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New sheep combines quality wool with good meat

By Li Lei in Beijing and Ma Jingna in Lanzhou | China Daily | Updated: 2024-04-12 09:31

Due to a spike in global mutton prices over the past decade and for want of a sheep variety that can thrive on freezing plateaus, many herders in Gansu province began crossbreeding a local sheep variety that had outstanding wool-producing performance with meatier ones to increase profits.

The trend worried many breeders because it led to a regression in wool quality and threatened to ruin a variety that has strategic importance and could increase China's reliance on imported wool.

"Once the fine-wool quality is ruined, it would take huge amounts of effort to restore it," said Yue Xiangpeng, a breeding scientist in Gansu.

A recent breeding breakthrough by Yue and his colleagues from Lanzhou University has solved the problem.

The researchers, led by Professor Li Fadi, recently rolled out the Tianhua mutton sheep, a dual-purpose variety that has proved it can thrive in the cold pastures on the rims of the arid Qinghai-Tibet plateau.

The scientists said its outstanding meat yield does not jeopardize wool quality or output.

When promoted, the sheep will help revolutionize the sprawling but inefficient sheep-farming industry in the country's vast plateau regions, and even in China's neighbors, they said.

Gansu, on the northern border of the Qinghai-Tibet plateau, has the third largest number of sheep in the country, but ranks fourth by mutton output, said Yue, who joined the task force in 2014 and has been overseeing the research ever since.

One-third of Gansu's sheep population are fine or semi-fine wool varieties or their crossbred progeny, with unsatisfactory meat output potential, and developing a dual-use variety has been a local research focus for decades.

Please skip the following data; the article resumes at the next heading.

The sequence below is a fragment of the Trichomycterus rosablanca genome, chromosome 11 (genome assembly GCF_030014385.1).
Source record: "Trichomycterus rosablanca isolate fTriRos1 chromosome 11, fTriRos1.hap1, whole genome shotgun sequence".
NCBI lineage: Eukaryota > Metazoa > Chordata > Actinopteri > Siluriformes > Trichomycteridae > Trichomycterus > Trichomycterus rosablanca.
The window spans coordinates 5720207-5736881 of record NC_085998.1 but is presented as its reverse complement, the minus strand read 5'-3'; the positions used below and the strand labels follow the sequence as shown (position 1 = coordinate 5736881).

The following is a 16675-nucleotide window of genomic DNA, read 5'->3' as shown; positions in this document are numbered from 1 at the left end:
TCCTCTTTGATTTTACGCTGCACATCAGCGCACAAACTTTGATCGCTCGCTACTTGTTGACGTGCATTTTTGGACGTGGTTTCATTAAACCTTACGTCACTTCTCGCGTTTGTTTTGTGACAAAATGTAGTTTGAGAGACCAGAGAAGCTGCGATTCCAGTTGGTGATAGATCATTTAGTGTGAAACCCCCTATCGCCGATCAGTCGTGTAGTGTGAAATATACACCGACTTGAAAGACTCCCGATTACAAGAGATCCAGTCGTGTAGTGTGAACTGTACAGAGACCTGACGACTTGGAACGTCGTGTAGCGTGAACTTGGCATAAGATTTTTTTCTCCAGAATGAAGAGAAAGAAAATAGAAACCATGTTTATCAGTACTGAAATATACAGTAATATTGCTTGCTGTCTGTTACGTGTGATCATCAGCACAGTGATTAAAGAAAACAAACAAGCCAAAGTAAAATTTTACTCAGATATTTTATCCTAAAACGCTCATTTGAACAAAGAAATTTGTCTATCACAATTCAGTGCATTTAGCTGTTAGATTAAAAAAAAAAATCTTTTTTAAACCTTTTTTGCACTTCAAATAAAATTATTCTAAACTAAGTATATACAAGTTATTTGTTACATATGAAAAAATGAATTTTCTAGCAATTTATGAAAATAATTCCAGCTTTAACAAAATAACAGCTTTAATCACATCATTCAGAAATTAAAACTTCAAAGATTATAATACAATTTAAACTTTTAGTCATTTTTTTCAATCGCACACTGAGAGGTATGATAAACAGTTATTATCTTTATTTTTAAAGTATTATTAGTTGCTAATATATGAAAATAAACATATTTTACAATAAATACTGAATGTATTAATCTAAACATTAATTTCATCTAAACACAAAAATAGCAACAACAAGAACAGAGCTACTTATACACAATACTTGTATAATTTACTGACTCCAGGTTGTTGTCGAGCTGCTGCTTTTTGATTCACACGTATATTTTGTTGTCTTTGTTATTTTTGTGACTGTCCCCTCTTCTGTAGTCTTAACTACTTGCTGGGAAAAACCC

Inspired by his tutor, Li in 2008 started looking into possibilities to pool financially rewarding traits of fine wool and high meat yield in a single variety.

After extensive research, Li and his colleagues decided to crossbreed the South African mutton merino sheep — an established dual-use variety — with the local Gansu alpine fine-wool sheep.

They first conducted a few smaller hybridization experiments to test their theory before launching a sweeping hybridization experiment in Tianzhu Tibetan autonomous county, a two-hour drive northwest of Lanzhou, which is known for its plateau pastures.

Research data showed adult Tianhua rams can weigh up to 100 kilograms, and ewes 65 kg, almost on par with the South African mutton merino sheep.

Tianhua rams also produce 6.1 kg of quality wool and ewes 4.2 kg, making them an ideal replacement for the local fine-wool sheep variety and prompting the local government to formulate policies to popularize them.

The breed has significantly increased the incomes of herders, many of whom had shaken off poverty over the past decade thanks to a national antipoverty campaign.

"Herders can earn an extra 900 yuan ($124) for each Tianhua sheep they raise," Yue said.

But he said the sheep brings about more than just economic prosperity.

The fine-wool sheep that used to dominate the region are pasture-raised, sometimes straining the local environment, while Tianhua sheep can be raised in a barn or a confined lot thanks to their improved disease resistance.

"Also, because its productivity has increased, raising one Tianhua sheep is equivalent to raising two or even three original ones. In this way, many herders have reduced the size of their flock," Yue said.

The sheep was approved last month for commercial production by the Ministry of Agriculture and Rural Affairs, alongside 20 other homegrown varieties of livestock, poultry, silkworms and 17 newfound animal germ plasms — the genetic resources critical to breeding.

It is part of a broader effort by government and academia to develop domestic food species that the country has full control over.

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